Generally, in an API tubing and casing connection, the thread compound will fill the voids left between the pin and box thread crests and roots, or flanks, and together with the bearing pressure affected by the mating of the surfaces, will provide a pressure seal. In an API connection, therefore, the primary function of the thread compound is to provide a sealing capability.
In a premium connection, the role of the thread compound as a sealing agent is secondary, as the primary seal relies on the mating of at least one set of finely machined metal/metal seals. However, the function of the thread compound as a lubricant is still essential. Correct application to the surfaces of mating connections is necessary to prevent galling, ensure smooth running, and assist in break-out.
Thread Compounds Coefficient of Friction
The amount of rotation can be controlled by the coefficient of static and dynamic friction of the compound. Much of the applied torque will be expended in overcoming friction that a highly coefficient compound will produce. Therefore, rotation will be limited. The same torque applied to a low co-efficient compound allows more rotation as less torque is required to overcome friction. In general, lubricating oils, Teflon, lead, graphite, and sulfur, decrease the friction coefficient, and zinc, copper silicates, zinc-oxide, and non-lubricating oils increase the friction coefficient.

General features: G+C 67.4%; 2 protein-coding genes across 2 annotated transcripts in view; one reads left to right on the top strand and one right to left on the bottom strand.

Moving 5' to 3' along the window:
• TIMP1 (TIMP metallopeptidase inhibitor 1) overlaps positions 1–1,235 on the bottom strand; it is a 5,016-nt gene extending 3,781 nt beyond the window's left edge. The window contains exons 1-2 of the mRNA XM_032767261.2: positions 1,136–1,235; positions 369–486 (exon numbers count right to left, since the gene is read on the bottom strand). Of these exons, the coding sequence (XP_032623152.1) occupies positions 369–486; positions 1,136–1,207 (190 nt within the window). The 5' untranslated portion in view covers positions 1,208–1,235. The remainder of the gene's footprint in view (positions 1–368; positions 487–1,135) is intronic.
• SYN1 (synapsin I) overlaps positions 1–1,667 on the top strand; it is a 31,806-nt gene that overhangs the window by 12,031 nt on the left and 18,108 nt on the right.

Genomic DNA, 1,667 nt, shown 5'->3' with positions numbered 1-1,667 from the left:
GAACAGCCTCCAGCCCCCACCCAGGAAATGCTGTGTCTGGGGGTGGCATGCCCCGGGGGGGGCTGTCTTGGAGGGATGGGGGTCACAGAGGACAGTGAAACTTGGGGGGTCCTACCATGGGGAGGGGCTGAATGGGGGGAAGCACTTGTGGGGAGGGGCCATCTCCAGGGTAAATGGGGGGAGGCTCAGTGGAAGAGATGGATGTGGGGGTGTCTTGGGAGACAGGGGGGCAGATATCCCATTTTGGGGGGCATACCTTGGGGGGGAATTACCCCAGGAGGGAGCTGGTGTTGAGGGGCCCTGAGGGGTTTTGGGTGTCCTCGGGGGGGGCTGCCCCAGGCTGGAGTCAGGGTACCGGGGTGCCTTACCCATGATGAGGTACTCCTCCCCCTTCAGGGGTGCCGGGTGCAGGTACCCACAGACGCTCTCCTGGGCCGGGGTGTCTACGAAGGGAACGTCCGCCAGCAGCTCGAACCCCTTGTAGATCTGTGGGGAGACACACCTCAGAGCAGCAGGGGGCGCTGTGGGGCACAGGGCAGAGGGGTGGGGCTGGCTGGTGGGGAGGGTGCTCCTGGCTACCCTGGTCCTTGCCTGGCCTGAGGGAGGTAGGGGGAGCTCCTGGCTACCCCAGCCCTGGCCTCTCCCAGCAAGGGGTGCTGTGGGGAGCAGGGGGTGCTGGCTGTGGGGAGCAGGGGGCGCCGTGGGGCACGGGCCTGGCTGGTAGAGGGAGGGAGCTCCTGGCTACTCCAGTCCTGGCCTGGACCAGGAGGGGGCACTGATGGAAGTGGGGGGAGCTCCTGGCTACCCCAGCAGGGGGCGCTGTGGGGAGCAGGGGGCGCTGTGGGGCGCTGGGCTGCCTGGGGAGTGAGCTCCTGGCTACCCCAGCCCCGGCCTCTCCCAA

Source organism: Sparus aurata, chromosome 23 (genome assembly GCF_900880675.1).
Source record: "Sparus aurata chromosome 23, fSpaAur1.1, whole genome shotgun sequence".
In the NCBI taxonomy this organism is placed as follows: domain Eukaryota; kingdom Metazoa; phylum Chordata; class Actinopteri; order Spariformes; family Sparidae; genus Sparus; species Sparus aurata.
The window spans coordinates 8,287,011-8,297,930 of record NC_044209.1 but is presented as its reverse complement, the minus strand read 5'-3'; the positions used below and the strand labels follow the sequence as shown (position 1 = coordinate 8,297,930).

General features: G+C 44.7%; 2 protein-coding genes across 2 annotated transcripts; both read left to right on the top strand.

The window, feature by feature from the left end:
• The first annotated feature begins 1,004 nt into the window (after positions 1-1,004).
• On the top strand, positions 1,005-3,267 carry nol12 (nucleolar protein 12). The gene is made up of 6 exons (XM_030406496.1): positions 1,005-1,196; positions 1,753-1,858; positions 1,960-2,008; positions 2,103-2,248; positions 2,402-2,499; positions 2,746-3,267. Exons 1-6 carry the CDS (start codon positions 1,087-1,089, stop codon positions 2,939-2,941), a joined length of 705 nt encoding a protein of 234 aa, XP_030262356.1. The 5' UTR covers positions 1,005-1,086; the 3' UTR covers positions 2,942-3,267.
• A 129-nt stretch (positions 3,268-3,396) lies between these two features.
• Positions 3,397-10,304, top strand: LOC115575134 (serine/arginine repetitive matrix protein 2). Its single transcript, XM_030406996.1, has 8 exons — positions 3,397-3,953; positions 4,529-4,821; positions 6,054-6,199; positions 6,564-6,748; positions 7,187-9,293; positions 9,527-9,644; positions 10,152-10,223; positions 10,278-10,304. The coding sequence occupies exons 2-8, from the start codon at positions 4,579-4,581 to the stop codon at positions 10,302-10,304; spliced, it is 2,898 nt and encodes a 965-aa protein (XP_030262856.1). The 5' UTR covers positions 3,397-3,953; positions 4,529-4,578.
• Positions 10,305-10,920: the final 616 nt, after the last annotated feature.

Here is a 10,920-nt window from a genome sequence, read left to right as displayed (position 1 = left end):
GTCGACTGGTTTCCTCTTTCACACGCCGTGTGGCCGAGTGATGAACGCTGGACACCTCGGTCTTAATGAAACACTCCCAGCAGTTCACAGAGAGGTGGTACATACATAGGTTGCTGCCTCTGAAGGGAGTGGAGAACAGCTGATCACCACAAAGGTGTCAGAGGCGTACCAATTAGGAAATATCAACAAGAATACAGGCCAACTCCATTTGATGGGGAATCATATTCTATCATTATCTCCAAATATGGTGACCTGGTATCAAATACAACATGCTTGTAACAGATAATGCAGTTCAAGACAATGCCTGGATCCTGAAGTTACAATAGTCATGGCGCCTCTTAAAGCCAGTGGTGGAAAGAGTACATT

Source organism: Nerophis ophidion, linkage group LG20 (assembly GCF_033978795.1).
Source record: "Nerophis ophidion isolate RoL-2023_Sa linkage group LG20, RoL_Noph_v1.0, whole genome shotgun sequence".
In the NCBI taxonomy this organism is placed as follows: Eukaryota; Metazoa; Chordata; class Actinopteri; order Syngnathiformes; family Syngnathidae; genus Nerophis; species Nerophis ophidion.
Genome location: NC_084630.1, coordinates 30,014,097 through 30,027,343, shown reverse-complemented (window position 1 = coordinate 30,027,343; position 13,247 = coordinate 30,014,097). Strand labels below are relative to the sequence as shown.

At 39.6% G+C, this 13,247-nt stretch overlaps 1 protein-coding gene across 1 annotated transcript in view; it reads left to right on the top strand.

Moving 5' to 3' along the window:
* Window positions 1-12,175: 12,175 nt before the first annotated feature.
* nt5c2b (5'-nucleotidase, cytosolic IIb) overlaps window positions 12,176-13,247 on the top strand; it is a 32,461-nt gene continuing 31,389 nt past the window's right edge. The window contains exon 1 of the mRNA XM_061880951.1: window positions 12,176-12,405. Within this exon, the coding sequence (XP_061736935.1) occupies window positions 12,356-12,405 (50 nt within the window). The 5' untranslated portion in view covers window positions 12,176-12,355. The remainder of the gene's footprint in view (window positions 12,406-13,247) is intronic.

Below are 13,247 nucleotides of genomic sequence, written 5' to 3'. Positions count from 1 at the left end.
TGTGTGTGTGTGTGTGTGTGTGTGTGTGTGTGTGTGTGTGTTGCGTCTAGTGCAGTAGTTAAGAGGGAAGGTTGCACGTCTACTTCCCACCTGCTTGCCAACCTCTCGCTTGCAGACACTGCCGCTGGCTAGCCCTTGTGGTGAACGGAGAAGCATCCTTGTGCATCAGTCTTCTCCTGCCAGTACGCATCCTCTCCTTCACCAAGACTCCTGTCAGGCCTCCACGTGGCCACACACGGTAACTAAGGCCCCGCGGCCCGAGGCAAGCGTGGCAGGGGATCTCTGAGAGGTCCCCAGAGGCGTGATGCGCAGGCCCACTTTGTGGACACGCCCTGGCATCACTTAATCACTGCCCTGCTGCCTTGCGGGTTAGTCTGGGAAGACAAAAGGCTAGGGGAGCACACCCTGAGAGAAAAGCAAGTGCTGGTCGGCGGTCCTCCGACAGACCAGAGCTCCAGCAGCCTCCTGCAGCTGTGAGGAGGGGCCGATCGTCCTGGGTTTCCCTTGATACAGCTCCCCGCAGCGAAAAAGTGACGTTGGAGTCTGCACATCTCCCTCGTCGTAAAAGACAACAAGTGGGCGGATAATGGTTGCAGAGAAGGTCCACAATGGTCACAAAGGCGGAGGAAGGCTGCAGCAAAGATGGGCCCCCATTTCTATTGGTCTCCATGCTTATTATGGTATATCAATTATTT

Figure 1 above shows the effect of make-up torque on the amount of angular rotation using A) low friction coefficient and G) high friction coefficient thread compounds. Note that excessive make-up causes high stresses to be set up in the thread roots, and severe damage can occur in the form of stretched pins, cracked threads, or cracks through the joints.
Flattening and elongation of the metal powder particles require energy. This energy is supplied in the form of torque. The greater the density of particles, the more torque is required for deformation and crushing. A table of the relative yield strengths of the metal powders is shown in the table below. It can be seen that more torque is required to deform copper or zinc particles than Teflon, graphite, or lead. The deformation rate significantly affects the angular rotation of the connection. The faster the torque is applied, the more stress is required to deform the particles, reducing the angular rotation for a given torque.